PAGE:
So the MSRP on this is about $15. For a one and done game that plays up to 6 people that’s a great price. My real complaint is that maybe they could cheapen the quality of the components some. It bothers me that I am just going to throw it in the trash, so with that in mind I’d like to see more care given in its production. I suppose the remnants would make for great RPG material.

It’s the first game I’ve ever played where I’ve paused to consider how recyclable it is. $15 for 1-2 hours of memorable entertainment for up to 6 people is a steal in my book. Smart retailers will bundle several of these together for a discount, say, 3 for $35-ish. Some people will blanch at the thought of playing a game once and tossing it, but it’s tough to find a better bang for your buck, especially compared to actual escape rooms.

I have done one escape room and it was with way too many people. It was like herding cats with someone throwing raw tuna all over the place. The beginning of this game felt similar. We had 6 people and not enough puzzles to go around, so I was a bit frustrated trying to contribute. It didn’t take long for the puzzles to reveal themselves and suddenly we all had plenty to do. I’d probably play it at 4 and coincidentally that is also my score. Since this game is more experience than board game, there is no replay value nor will it ever exist in the Duchy.
Yeah, “belongs in the Duchy” doesn’t really work here, does it? I agree the sweet spot on player count is probably 4, but once we got a bit settled in our 6 player game, everything started to click and everyone found a way to contribute. I had a really great time with this one and plan on picking up others in the series to play at game nights or family get-togethers. I’m giving it a 4 as well. I guess it belongs in the Duchy recycling bin… but only after you played it, had a great time with your friends, and gleefully destroyed half of the components.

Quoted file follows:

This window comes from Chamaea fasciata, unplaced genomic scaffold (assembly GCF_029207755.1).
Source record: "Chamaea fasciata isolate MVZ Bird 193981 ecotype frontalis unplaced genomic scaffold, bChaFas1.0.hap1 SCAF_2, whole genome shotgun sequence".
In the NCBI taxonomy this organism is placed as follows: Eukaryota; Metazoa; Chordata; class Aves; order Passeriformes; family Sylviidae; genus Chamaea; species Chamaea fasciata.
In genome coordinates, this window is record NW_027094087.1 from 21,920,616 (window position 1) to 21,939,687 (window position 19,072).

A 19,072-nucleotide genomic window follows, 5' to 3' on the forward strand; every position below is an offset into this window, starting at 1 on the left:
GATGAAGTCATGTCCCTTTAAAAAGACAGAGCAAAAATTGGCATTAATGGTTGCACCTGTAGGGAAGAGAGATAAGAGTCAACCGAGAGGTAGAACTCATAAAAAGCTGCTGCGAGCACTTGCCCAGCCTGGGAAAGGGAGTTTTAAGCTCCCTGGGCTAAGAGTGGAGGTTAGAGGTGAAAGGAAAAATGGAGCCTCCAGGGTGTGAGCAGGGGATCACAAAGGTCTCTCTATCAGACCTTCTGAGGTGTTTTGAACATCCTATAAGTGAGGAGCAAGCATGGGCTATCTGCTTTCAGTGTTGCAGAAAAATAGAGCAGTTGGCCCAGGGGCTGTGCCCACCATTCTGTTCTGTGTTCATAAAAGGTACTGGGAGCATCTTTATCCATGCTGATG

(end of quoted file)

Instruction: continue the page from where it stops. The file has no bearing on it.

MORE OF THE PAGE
The Dukes of Dice Rating System
1 = Poorly designed but playable. Not necessarily fun.
2 = Game has some merit but has significant detractions.
3 = Game is okay, not exciting. Will play in the right situation.
4 = A good game. Worth playing, just not all the time. Belongs in the Duchy.
5 = A great game, will rarely turn down a play of it.
6 = An all-time favorite that is a contender for the top 10

If you want to connect with us you can find:

Matthew on Twitter as @uncouthtooth or matthew@dukesofdice.com

Matt on Twitter as @matosowalker

Join the discussion in our Board Game Geek Guild on this review HERE


  1. Jon

    Hey guys, thanks for the review! I noticed at Origins the three Exit games are being bundled for $30 (technically buy 2 get 1 free), so I’m definitely looking to get all three while I’m there. Here’s my question: is it possible to pass the entire game on to another group to play after you’re finished?

    1. Matthew Ward

      In the Abandoned Cabin, I believe you can do that. There are parts you will have to figure out a less optimal way of resolution, but it is possible. I have heard the other two are more unforgiving when it comes to resolving its puzzles. I feel like part of the fun is being in the moment, so slowing down to do that may be detrimental to the gameplay experience.

  2. Matt Walker

    You will have to be very slow and methodical to play this game and preserve it in a way to be able to pass it along. The back of the box says (no spoiler!) says you will mark up, fold, and tear some of the components in the game. The puzzles are probably solvable without doing that but I agree with Matthew that you’d be tarnishing the game experience a bit.